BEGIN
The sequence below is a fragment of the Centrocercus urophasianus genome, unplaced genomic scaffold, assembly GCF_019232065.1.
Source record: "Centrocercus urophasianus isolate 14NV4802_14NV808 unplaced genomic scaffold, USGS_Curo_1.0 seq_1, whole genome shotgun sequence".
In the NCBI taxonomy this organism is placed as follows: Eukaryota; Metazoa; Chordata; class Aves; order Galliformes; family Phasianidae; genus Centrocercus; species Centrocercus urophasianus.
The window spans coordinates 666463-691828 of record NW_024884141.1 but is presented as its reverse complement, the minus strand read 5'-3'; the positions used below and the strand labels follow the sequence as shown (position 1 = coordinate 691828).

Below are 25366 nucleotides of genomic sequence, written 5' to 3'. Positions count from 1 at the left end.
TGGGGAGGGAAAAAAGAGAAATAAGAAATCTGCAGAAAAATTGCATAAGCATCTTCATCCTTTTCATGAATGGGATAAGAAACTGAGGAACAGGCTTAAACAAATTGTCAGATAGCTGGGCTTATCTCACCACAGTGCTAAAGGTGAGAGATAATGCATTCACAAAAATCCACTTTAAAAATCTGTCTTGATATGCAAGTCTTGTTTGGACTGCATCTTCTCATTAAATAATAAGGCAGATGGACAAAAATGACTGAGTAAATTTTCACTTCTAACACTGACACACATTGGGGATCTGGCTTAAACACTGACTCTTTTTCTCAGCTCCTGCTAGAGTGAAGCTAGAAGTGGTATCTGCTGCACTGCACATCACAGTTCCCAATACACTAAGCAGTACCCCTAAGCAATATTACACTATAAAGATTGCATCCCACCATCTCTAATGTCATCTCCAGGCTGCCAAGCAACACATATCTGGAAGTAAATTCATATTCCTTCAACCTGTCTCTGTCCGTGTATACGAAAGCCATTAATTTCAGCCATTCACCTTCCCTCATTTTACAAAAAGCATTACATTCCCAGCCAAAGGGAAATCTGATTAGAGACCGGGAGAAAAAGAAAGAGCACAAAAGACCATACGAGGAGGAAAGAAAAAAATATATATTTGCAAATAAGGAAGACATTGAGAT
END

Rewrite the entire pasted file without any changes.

The sequence below is a fragment of the Centrocercus urophasianus genome, unplaced genomic scaffold, assembly GCF_019232065.1.
Source record: "Centrocercus urophasianus isolate 14NV4802_14NV808 unplaced genomic scaffold, USGS_Curo_1.0 seq_1, whole genome shotgun sequence".
In the NCBI taxonomy this organism is placed as follows: Eukaryota; Metazoa; Chordata; class Aves; order Galliformes; family Phasianidae; genus Centrocercus; species Centrocercus urophasianus.
The window spans coordinates 666463-691828 of record NW_024884141.1 but is presented as its reverse complement, the minus strand read 5'-3'; the positions used below and the strand labels follow the sequence as shown (position 1 = coordinate 691828).

Below are 25366 nucleotides of genomic sequence, written 5' to 3'. Positions count from 1 at the left end.
TGGGGAGGGAAAAAAGAGAAATAAGAAATCTGCAGAAAAATTGCATAAGCATCTTCATCCTTTTCATGAATGGGATAAGAAACTGAGGAACAGGCTTAAACAAATTGTCAGATAGCTGGGCTTATCTCACCACAGTGCTAAAGGTGAGAGATAATGCATTCACAAAAATCCACTTTAAAAATCTGTCTTGATATGCAAGTCTTGTTTGGACTGCATCTTCTCATTAAATAATAAGGCAGATGGACAAAAATGACTGAGTAAATTTTCACTTCTAACACTGACACACATTGGGGATCTGGCTTAAACACTGACTCTTTTTCTCAGCTCCTGCTAGAGTGAAGCTAGAAGTGGTATCTGCTGCACTGCACATCACAGTTCCCAATACACTAAGCAGTACCCCTAAGCAATATTACACTATAAAGATTGCATCCCACCATCTCTAATGTCATCTCCAGGCTGCCAAGCAACACATATCTGGAAGTAAATTCATATTCCTTCAACCTGTCTCTGTCCGTGTATACGAAAGCCATTAATTTCAGCCATTCACCTTCCCTCATTTTACAAAAAGCATTACATTCCCAGCCAAAGGGAAATCTGATTAGAGACCGGGAGAAAAAGAAAGAGCACAAAAGACCATACGAGGAGGAAAGAAAAAAATATATATTTGCAAATAAGGAAGACATTGAGAT